What happens when a life is cut short and all we have to mourn are fading pictures and incomplete headlines? And how do we honor the deceased when their memories are overshadowed by the criminal who caused their deaths?

Our local press is paying renewed attention to the 1969 terror attack in Israel that took the lives of Edward Joffe and Leon Kanner, because the perpetrator, Rasmeah Yousef Odeh, has been invited to speak at the Jewish Voice for Peace conference in Chicago. Odeh, who served ten years of a life sentence in Israel before being released in a prisoner swap, has also been convicted of immigration fraud in the U.S. Just last week she accepted a plea deal and will be deported to Jordan.

Odeh’s much publicized criminal record and political involvement with the Women’s March and Jewish Voice for Peace have distracted attention from the memory of the two young men who were her victims. Their lives could have been extraordinary or unremarkable, they might have made an indelible impact on their communities with breakthroughs of genius or with subtle everyday acts of kindness. But they never had the chance to live their lives. Edward and Leon could never have known that a terrorist would hide five kilograms of dynamite in a biscuit tin and detonate it as they approached the meat counter at their local SuperSol supermarket. The simple act of running an errand at the grocery store would be their death sentence.

The devastation wrought by their tragic death is still a painful wound for family and loved ones. Edward's mother, who passed away in 2009 at the age of 89, shared a farewell video message with her family shortly before her death. She wishes her children and grandchildren happiness and health, but notes that the loss of Edward has overshadowed any joy she has experienced since his murder. Those of us who never knew Edward or Leon see their pictures in black and white. They are referred to simply as the “two terror attack victims,” and we get, perhaps, a few details about their close friendship. But their lives were so much more.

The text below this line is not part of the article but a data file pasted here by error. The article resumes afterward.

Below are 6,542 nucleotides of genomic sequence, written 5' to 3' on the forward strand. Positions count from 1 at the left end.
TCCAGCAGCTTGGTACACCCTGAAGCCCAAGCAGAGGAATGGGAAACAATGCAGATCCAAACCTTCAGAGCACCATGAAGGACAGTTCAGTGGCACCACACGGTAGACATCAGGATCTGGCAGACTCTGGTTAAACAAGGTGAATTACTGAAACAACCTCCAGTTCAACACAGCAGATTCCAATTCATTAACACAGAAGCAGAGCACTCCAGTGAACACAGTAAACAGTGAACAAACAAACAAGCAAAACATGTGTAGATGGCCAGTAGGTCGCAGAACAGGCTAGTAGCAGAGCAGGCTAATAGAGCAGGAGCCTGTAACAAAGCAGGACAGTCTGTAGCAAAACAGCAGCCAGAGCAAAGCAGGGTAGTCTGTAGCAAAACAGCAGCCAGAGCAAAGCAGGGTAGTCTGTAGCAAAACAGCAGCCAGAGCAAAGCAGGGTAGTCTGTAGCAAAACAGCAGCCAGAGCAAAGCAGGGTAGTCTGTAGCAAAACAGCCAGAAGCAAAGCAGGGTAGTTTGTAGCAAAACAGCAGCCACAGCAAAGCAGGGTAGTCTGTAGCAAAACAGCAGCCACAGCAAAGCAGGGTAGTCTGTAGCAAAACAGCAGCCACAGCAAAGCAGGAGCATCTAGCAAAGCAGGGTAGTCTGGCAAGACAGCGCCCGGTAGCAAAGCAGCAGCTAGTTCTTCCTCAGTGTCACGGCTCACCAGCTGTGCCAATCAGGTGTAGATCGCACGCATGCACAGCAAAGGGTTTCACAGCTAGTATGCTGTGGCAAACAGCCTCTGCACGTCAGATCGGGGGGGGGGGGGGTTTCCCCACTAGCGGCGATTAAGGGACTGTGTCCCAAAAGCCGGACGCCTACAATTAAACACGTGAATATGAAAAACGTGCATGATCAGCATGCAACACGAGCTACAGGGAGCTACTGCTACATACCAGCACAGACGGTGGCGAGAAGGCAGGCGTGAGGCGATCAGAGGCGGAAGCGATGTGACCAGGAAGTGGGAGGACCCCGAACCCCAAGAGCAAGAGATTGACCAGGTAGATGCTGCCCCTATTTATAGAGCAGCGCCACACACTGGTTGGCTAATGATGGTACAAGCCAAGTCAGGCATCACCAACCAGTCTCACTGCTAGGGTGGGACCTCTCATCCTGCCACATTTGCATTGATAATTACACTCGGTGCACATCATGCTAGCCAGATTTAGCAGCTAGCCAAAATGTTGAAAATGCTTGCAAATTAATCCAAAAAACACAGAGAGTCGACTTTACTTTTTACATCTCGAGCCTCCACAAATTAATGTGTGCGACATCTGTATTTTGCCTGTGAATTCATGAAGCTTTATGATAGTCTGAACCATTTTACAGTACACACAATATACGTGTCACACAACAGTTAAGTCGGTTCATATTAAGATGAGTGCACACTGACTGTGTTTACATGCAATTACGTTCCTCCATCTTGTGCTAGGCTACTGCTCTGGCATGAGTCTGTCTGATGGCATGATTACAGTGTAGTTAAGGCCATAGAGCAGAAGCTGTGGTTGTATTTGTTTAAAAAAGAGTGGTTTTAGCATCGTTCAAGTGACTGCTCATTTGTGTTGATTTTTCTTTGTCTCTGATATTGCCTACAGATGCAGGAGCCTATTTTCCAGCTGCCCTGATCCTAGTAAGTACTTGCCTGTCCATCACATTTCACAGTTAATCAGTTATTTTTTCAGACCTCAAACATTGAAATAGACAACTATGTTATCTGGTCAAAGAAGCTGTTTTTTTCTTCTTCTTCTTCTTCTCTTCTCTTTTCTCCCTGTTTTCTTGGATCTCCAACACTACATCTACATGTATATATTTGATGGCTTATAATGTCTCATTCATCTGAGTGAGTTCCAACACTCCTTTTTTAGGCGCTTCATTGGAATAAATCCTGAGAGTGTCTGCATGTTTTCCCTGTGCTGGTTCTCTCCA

Born in Cape Town, Edward Joffe, or Eddie to his friends and family, was known as friendly, athletic, and highly intelligent. He arrived in Israel after serving the mandatory nine months in the South African army. Once in Israel he joined the Paratroopers Brigade and fought in the Six-Day War, where a shell splinter punctured his throat. After the war he enrolled at Hebrew University where he met Leon Kanner, and the two became quick friends. Leon, born and raised in Uruguay, was the youngest of four. He taught himself English and had natural creative skills, excelling in writing, photography, and music. At age 16 he was awarded a scholarship from the U.S. Embassy to study English in Michigan for six months. After returning to Israel, he enrolled at the Hebrew University to study botany, which was Eddie’s passion as well.

Leon and Eddie were roommates at university. They went to SuperSol together on that February day to buy supplies for a botany department excursion. The friends who shared so much in common would share the same sad fate.

They are not simply terror victims. They had names, a future of possibility, and today still have loving families who will forever feel their absence. As we remember these young men and mourn what the world lost that day, let’s also remember their spirit and the lesson they taught us about the importance of friendship, conviction, and, most important, living a life of purpose.

Amy Stoken is Director of AJC Chicago

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